Posts Tagged ‘Insects’

Wherein Science Comedian Interviews Science Writer Carl Zimmer

I am guest host­ing Dr. Kiki’s Sci­ence Hour today while Dr. Kiki is on mater­ni­ty leave.  My guest this week is sci­ence writer Carl Zim­mer, whom I met at the ScienceOnline2011 con­fer­ence in Jan­u­ary.  Hm.  In fact, that’s where I met last week’s guest, Greg Gbur, as well.  Good thing I went to that.

Carl is an amaz­ing writer.  I’m cur­rent­ly read­ing his book Micro­cosm: E. coli and the New Sci­ence of Life.  It’s about life and evo­lu­tion, as seen through the lens of the most well-researched microor­gan­ism.

His lat­est book is Plan­et of Virus­es which will be out in hard­cov­er from Uni­ver­si­ty of Chicago Press on May 1.

Carl also has a book about sci­ence tat­toos com­ing out lat­er this year.  Here is a recent post about Sci­ence Ink: Tat­toos of the Sci­ence Obsessed.

His grow­ing col­lec­tion of sci­ence tat­toos resides at his Sci­ence Tat­too Empo­ri­um.

Vis­it his blog The Loom on Dis­cov­er Magazine’s web­site.

He’s also writ­ten on evo­lu­tion (Evo­lu­tion: Tri­umph of an Idea and the text­book The Tan­gled Bank: An Intro­duc­tion to Evo­lu­tion).  And I just received the brand new edi­tion of his ten-year-old book about par­a­sites:  Par­a­site Rex.

I also have his first book (which he says is his favorite):  At the Water’s Edge: Fish with Fin­gers, Whales with Legs, and How Life Came Ashore but Then Went Back to Sea

Here is a recent (Sept. 2010) arti­cle on con­scious­ness at the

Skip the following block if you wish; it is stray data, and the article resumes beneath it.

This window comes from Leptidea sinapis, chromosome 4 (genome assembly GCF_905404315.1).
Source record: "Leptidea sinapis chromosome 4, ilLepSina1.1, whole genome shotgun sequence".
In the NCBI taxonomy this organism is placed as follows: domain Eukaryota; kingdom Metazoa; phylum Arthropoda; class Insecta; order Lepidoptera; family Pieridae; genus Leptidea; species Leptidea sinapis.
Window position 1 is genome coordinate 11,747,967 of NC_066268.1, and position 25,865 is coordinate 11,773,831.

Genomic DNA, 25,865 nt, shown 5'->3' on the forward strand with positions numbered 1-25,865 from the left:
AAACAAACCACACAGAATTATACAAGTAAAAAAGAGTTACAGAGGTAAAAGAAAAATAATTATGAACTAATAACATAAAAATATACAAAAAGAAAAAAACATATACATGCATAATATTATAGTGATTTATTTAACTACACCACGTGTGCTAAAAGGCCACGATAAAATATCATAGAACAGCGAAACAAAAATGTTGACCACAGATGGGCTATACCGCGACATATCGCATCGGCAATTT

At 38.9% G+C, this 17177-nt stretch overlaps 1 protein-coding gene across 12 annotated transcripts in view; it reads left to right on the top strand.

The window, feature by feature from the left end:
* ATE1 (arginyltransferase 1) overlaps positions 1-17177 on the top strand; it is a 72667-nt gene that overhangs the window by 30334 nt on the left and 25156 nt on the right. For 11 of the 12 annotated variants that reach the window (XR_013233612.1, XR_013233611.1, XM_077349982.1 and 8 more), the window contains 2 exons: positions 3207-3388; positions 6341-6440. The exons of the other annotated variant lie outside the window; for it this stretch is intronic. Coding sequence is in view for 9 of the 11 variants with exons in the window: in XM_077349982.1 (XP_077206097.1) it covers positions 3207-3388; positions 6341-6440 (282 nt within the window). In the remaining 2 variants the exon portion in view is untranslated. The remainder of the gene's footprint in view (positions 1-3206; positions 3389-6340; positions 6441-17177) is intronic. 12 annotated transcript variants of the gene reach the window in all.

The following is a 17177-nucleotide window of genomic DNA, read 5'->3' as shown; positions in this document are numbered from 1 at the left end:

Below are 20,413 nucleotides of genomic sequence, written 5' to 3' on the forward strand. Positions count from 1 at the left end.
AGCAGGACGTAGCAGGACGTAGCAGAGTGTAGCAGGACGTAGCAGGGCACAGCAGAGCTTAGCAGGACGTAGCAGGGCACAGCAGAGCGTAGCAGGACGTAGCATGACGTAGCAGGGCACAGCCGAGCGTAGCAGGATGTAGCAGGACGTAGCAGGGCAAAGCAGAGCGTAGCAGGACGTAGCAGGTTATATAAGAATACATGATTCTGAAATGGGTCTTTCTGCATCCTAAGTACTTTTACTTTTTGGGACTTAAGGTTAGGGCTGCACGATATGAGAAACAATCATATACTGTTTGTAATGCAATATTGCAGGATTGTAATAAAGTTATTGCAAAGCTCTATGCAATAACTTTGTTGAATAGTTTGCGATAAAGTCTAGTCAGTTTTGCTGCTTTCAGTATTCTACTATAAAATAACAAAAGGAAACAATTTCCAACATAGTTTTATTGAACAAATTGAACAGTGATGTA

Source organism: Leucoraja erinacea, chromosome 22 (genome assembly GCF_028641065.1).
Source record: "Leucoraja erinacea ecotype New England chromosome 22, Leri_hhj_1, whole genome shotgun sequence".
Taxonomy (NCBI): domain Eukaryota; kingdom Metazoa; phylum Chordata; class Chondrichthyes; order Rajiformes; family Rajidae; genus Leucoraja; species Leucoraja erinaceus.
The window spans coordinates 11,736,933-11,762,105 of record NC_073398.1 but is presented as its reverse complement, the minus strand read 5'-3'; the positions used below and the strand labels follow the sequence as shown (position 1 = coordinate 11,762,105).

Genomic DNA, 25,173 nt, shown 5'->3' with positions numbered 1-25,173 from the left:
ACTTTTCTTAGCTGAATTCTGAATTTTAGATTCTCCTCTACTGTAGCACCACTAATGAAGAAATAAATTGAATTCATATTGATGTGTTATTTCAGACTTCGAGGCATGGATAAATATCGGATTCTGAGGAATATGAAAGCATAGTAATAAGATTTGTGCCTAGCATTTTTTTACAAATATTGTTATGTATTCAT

A list of great sci­ence books for high school stu­dents.

Carl’s Slate arti­cle about the con­tro­ver­sy sur­round­ing the NASA study of arsenic-based life – “This Paper Should Not Have Been Pub­lished”

Fol­low me and Carl on Twit­ter:  @sciencecomedian and @carlzimmer.

My “Virus Walks Into A Bar” series of jokes on YouTube.

Dr. Richard Lenski’s Exper­i­men­tal Evo­lu­tion Lab at Michi­gan State Uni­ver­si­ty has an evo­lu­tion odome­ter on the front page, track­ing how many gen­er­a­tions of E.coli the lab has bred – over 50,000 gen­er­a­tions, so far!

Oh – and lis­ten for me on NPR’s Sci­ence Fri­day tomor­row.  The show streams live (and airs on your local pub­lic radio sta­tion, too, prob­a­bly) from 11am-1pm Pacific/2-4pm East­ern.  Lis­ten here.

Good Day, Sacramento!

This past Fri­day, I per­formed at the Sacra­men­to Com­e­dy Spot (in , uh, Sacra­men­to, CA).  To pro­mote the show, I made an ear­ly morn­ing appear­ance on a local TV show, “Good Day, Sacra­men­to.”

I said, “Good day!”

We talked about sci­ence and com­e­dy and insect pho­tog­ra­phy.  They even pulled up my pho­to blog: .

Link:  Sci­ence Come­di­an Bri­an Mal­ow on Good Day, Sacra­men­to

The Secret Life of Flies

If you know me, you know I like my insect pho­tog­ra­phy. I pri­mar­i­ly shoot (and release) live insects. But who amongst us hasn’t seen a dead bug pos­ing while repos­ing in death and felt the need to cap­ture that macabre Kodak moment?  If my eyes are the only eyes of the uni­verse to observe this detail, am I not oblig­at­ed to record it?

Any­way, that’s how I feel about it.  So, I’ve shot a few dead flies.

But this guy at Muhr Pho­tog­ra­phy takes it to a new lev­el, com­bin­ing real live dead flies with sim­ple line draw­ings. And I think they’re hilar­i­ous. I applaud the idea and the exe­cu­tion.  I’m jeal­ous!

After you start the slideshow – click the icon in the low­er left cor­ner to make it big­ger so you can see the titles  (in some cas­es, it helps you appre­ci­ate the image).  Or you can see this gallery and oth­ers here.

Videos for Time Magazine

You can eas­i­ly access all the sci­ence videos I’ve made for Time Magazine’s web­site at this link – the results from a search on my name (Bri­an Mal­ow) at